holding that plaintiff had a cause of action for emotional distress where she believed that abortion was a sin, yet had an abortion after defendants negligently and erroneously advised her that her baby would be born with birth defectsSummary of this case from Vumbaca v. Terminal One Grp. Ass'n L.P.
Argued April 28, 1987
Decided June 9, 1987
Appeal from the Appellate Division of the Supreme Court in the Second Judicial Department, Leo McGinity, J.
Malachy J. Duffy for appellants.
Ignatius John Melito and Thomas R. Newman for respondents.
The order of the Appellate Division should be reversed, with costs, and the case remitted to the Appellate Division, Second Department, for consideration of the facts and other issues not reached on the appeal to that court.
While plaintiff Carmen Martinez was in the first trimester of her pregnancy she was referred to defendants for genetic counseling to determine whether medication taken in a supposedly improper dosage during the first month of her pregnancy would have any effect on the fetus. Defendants negligently advised Carmen Martinez that her baby would be born with the congenital birth defect of microcephaly (small brain) or anencephaly (no brain). Based on this advice she submitted to an abortion believing that it would be justified under the extraordinary circumstances presented to her by defendants. After the abortion was performed, she learned that the advice defendants gave her was erroneous and the abortion was unnecessary.
At trial both Mrs. Martinez and her psychologist testified that to Mrs. Martinez, abortion, except under exceptional circumstances when it could be justified, is a sin; that Mrs. Martinez agreed to submit to the abortion because she was led to believe it was necessary under the circumstances represented to her; that if such circumstances had existed, she could have accepted the fact of the abortion and the resultant death of the fetus as justified; that when she discovered that the assumed extraordinary circumstances did not exist, Mrs. Martinez suffered mental anguish and depression from her awareness that, as a result of defendants' negligence, she had needlessly committed an act in violation of her deep-seated convictions.
Plaintiff does not seek to recover for consequential emotional harm caused by observing or learning of injury or death to a third person as did the plaintiffs in Tebbutt v Virostek ( 65 N.Y.2d 931), Kennedy v McKesson Co. ( 58 N.Y.2d 500), Becker v Schwartz ( 46 N.Y.2d 401), Vaccaro v Squibb Corp. ( 52 N.Y.2d 809), Howard v Lecher ( 42 N.Y.2d 109) and Tobin v Grossman ( 24 N.Y.2d 609). On the contrary, her mental anguish and depression are the direct result of defendants' breach of a duty owed directly to her in giving her erroneous advice on which she affirmatively acted in deciding to have the abortion. The emotional distress for which she seeks recovery does not derive from what happened to the fetus; it derives from the psychological injury directly caused by her agreeing to an act which, as the jury found, was contrary to her firmly held beliefs. Defendants' breach of duty was the precipitating and proximate cause of that injury.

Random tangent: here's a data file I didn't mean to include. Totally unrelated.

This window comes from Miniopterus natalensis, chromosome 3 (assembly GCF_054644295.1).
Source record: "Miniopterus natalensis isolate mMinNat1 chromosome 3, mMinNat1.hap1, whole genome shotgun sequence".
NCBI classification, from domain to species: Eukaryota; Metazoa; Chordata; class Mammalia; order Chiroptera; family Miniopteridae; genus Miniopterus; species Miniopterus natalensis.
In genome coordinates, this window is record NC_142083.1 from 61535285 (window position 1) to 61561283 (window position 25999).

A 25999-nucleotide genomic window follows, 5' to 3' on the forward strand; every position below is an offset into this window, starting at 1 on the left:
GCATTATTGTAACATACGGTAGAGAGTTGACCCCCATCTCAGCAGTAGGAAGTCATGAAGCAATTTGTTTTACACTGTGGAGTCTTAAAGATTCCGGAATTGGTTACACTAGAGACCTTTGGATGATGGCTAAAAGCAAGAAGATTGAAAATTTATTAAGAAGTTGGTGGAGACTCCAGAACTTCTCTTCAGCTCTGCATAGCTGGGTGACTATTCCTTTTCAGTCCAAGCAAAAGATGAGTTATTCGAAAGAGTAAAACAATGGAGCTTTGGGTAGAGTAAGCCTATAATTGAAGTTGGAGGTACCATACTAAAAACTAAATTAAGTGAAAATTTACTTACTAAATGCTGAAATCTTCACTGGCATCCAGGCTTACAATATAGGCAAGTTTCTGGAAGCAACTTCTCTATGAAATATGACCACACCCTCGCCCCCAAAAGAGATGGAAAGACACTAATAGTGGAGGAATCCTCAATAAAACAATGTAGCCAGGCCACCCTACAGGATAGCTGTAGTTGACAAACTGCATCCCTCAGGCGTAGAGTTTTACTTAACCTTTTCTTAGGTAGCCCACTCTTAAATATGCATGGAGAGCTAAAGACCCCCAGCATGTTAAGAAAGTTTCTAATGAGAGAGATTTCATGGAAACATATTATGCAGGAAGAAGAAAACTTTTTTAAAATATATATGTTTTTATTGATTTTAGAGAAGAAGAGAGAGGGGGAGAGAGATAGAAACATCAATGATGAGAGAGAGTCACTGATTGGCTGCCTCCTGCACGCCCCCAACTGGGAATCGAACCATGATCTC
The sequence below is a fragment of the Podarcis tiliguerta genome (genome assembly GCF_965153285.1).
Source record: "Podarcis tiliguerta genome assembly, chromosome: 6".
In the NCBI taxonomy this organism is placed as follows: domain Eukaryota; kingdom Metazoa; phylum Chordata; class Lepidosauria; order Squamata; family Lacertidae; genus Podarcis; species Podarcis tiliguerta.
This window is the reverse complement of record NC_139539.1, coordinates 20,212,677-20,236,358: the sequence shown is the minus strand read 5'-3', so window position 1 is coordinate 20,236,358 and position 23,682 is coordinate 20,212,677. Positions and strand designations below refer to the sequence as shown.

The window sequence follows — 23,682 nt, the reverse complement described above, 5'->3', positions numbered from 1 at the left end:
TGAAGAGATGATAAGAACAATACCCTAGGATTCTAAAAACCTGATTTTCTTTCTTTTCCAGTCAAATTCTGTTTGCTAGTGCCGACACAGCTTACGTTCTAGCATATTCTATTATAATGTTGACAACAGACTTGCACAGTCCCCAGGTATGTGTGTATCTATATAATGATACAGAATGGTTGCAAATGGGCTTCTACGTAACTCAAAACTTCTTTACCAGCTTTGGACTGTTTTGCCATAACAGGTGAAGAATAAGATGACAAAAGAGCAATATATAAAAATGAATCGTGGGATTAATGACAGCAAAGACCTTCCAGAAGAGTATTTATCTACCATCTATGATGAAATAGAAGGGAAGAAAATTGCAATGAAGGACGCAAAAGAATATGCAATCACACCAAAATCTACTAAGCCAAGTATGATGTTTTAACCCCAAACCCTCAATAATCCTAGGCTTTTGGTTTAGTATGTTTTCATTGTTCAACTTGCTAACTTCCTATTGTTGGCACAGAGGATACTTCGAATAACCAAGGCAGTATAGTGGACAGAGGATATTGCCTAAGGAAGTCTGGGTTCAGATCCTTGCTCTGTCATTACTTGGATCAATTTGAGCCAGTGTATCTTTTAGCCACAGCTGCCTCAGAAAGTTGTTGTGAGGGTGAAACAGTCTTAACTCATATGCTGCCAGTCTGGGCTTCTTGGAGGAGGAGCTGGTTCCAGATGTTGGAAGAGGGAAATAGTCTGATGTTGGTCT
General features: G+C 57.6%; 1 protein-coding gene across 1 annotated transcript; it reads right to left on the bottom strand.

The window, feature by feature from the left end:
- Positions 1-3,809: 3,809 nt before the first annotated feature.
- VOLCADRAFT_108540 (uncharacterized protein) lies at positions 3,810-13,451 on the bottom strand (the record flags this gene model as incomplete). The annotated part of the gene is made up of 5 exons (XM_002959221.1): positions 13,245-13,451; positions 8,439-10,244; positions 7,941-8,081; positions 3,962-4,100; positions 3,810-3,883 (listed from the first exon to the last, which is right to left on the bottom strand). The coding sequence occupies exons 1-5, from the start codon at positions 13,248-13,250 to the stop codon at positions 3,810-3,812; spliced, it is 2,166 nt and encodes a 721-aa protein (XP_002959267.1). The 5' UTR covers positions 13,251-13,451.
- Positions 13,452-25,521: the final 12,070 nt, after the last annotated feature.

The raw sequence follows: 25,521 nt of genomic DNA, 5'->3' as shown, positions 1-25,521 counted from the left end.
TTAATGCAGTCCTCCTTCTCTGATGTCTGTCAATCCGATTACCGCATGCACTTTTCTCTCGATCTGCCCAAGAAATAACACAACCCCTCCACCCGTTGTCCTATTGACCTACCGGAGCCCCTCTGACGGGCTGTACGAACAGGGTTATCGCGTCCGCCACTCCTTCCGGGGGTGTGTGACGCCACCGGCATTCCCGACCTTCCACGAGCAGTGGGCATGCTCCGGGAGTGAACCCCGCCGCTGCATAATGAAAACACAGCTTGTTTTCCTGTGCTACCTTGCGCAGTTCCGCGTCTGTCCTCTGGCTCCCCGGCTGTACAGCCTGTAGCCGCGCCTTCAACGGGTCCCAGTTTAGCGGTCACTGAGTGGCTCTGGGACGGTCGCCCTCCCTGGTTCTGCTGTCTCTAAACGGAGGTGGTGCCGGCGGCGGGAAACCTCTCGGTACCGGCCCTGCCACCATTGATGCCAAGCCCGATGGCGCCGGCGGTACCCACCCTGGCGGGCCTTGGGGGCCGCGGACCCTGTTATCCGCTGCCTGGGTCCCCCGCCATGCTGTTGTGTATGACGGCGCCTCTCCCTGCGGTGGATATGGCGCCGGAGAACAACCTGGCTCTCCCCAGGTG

In Tebbutt v Virostek (supra), Kennedy v McKesson Co. (supra) and Vaccaro v Squibb Corp. (supra), third persons, not plaintiffs, were directly injured as a result of the defendants' breach of duty. Here, in contrast, the injury to the claimed third person, the fetus, was only an indirect, albeit intended, result of the breach of defendant's duty owed to Mrs. Martinez. Under these unusual circumstances, where there is a breach of a duty owed by defendant to plaintiff, the breach of that duty resulting directly in emotional harm is actionable.
Judges SIMONS, KAYE, ALEXANDER, HANCOCK, JR., and BELLACOSA concur; Judge TITONE dissents and votes to affirm in an opinion; Chief Judge WACHTLER taking no part.
Order reversed, with costs, and case remitted to the Appellate Division, Second Department, for further proceedings in accordance with the memorandum herein.
I cannot concur in either the result or the majority's reasoning. In its effort to distinguish this case from the line of cases disallowing recovery for bystanders' emotional trauma, the court has, in effect, recognized a new cause of action for negligent infliction of harm to an individual's deep-seated beliefs. The creation of such a cause of action is certainly not in harmony with our prior case law. While we have previously recognized a right of recovery for intentional infliction of emotional distress by outrageous conduct (Ford Motor Credit Co. v Hickey Ford Sales, 62 N.Y.2d 291, 303; Murphy v American Home Prods. Corp., 58 N.Y.2d 293, 303; see, Halio v Lurie, 15 A.D.2d 62; cf., Weicker v Weicker, 22 N.Y.2d 8) and have permitted recovery for shock and emotional distress resulting from negligently induced fear of physical injury (Battalla v State of New York, 10 N.Y.2d 237; Ferrara v Galluchio, 5 N.Y.2d 16), we have never gone so far as to suggest that tort compensation could be had for emotional distress derived from the guilt resulting from performing an act contrary to one's convictions because negligently advised to do so.
Because I cannot accept this new theory, and its possible ramifications, I dissent.